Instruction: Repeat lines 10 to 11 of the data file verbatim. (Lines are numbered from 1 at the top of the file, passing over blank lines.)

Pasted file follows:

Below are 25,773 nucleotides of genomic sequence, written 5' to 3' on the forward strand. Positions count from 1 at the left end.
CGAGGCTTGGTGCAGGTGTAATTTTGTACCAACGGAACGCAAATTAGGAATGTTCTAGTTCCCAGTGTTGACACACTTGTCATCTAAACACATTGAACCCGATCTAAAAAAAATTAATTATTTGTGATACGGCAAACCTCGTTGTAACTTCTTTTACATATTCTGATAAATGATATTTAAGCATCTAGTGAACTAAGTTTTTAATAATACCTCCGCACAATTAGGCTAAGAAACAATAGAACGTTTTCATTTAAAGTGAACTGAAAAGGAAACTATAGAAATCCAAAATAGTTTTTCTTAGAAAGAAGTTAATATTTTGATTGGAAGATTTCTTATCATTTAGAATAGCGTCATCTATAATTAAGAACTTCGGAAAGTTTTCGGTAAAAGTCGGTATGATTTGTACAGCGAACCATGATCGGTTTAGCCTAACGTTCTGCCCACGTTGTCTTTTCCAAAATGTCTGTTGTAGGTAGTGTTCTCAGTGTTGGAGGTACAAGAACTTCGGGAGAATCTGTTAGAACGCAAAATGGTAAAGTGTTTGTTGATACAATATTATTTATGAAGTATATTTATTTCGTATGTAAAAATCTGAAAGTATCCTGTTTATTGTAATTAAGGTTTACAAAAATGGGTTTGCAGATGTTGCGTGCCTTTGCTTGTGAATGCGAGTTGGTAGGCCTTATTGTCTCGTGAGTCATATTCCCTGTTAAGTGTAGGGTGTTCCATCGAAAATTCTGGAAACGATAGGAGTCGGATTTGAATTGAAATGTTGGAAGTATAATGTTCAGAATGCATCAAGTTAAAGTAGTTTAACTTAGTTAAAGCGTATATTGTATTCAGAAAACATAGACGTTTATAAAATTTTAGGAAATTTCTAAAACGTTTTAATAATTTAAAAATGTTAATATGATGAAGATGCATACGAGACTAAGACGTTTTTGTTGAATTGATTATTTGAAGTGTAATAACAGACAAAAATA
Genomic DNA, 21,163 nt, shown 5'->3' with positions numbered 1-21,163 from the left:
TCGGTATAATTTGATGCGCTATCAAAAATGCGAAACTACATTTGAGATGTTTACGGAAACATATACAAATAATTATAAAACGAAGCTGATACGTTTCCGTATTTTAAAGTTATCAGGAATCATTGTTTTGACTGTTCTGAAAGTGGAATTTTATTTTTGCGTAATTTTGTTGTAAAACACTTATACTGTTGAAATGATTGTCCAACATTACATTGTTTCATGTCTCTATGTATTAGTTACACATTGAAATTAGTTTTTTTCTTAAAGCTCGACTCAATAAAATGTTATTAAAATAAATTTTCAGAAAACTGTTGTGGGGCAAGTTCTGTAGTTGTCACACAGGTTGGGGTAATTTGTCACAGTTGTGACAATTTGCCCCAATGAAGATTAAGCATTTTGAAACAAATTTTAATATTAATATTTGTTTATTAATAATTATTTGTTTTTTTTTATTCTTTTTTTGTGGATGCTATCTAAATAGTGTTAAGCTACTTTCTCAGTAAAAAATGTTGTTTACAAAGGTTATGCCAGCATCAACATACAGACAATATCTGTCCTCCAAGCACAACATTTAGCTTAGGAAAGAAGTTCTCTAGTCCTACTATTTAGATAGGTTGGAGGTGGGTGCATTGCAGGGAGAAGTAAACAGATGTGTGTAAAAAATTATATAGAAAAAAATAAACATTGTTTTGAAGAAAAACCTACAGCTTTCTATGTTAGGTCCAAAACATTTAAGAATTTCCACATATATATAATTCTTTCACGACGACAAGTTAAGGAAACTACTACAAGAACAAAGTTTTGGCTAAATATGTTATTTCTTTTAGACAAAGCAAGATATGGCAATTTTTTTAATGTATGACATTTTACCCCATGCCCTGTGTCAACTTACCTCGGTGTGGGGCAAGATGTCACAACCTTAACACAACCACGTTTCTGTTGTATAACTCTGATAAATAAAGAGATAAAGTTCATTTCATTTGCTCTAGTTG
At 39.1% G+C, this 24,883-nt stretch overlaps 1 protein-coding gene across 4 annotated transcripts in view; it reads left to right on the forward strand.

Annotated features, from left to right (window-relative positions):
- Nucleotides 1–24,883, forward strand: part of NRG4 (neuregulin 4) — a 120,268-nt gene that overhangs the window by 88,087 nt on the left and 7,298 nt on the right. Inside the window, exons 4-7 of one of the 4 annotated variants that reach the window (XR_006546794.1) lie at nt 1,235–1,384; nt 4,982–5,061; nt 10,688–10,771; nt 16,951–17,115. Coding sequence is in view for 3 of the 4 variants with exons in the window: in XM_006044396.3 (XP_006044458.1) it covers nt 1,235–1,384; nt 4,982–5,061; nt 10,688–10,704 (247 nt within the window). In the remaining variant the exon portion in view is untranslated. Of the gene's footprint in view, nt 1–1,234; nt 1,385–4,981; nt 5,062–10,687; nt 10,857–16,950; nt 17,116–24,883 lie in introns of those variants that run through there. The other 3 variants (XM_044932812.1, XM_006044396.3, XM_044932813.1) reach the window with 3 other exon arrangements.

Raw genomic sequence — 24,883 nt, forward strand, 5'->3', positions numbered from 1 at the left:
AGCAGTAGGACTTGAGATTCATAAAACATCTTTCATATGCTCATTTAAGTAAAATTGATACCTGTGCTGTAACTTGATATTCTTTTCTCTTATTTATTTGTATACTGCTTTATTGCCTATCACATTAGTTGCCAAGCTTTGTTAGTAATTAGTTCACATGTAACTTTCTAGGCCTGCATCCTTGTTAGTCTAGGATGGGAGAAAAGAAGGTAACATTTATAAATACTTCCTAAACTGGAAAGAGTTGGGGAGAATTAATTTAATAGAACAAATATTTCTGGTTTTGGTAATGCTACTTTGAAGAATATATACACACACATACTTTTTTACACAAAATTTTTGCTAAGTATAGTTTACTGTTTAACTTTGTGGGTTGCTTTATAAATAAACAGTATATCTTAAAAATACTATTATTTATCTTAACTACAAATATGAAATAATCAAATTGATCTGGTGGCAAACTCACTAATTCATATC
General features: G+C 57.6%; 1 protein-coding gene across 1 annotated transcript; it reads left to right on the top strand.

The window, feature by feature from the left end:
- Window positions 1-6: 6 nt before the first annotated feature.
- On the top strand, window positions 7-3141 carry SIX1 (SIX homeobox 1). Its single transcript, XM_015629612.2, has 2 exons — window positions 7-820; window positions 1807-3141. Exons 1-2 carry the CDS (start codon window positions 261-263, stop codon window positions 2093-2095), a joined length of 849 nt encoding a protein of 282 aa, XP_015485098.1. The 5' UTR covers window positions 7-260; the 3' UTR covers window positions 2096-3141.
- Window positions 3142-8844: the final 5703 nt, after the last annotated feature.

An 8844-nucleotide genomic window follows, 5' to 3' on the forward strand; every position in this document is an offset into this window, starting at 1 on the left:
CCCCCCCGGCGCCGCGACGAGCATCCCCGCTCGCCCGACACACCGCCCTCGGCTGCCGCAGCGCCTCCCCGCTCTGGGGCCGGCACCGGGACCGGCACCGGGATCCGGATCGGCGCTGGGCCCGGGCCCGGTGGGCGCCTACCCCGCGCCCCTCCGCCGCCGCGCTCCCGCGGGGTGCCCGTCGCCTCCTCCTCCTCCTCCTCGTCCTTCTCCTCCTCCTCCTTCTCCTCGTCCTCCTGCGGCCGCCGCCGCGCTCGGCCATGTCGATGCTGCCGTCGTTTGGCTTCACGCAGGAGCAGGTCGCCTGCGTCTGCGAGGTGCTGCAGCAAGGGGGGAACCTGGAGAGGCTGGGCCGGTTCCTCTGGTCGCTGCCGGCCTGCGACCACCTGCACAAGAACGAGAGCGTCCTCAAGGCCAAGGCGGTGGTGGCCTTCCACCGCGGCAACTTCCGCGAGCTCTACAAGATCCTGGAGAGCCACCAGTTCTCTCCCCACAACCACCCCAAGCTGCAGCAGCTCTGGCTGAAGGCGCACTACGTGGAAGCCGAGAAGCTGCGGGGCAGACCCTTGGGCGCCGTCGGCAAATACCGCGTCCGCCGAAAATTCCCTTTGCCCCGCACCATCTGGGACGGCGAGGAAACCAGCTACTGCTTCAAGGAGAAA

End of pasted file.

General features: G+C 57.6%; 1 protein-coding gene across 1 annotated transcript; it reads left to right on the top strand.

The window, feature by feature from the left end: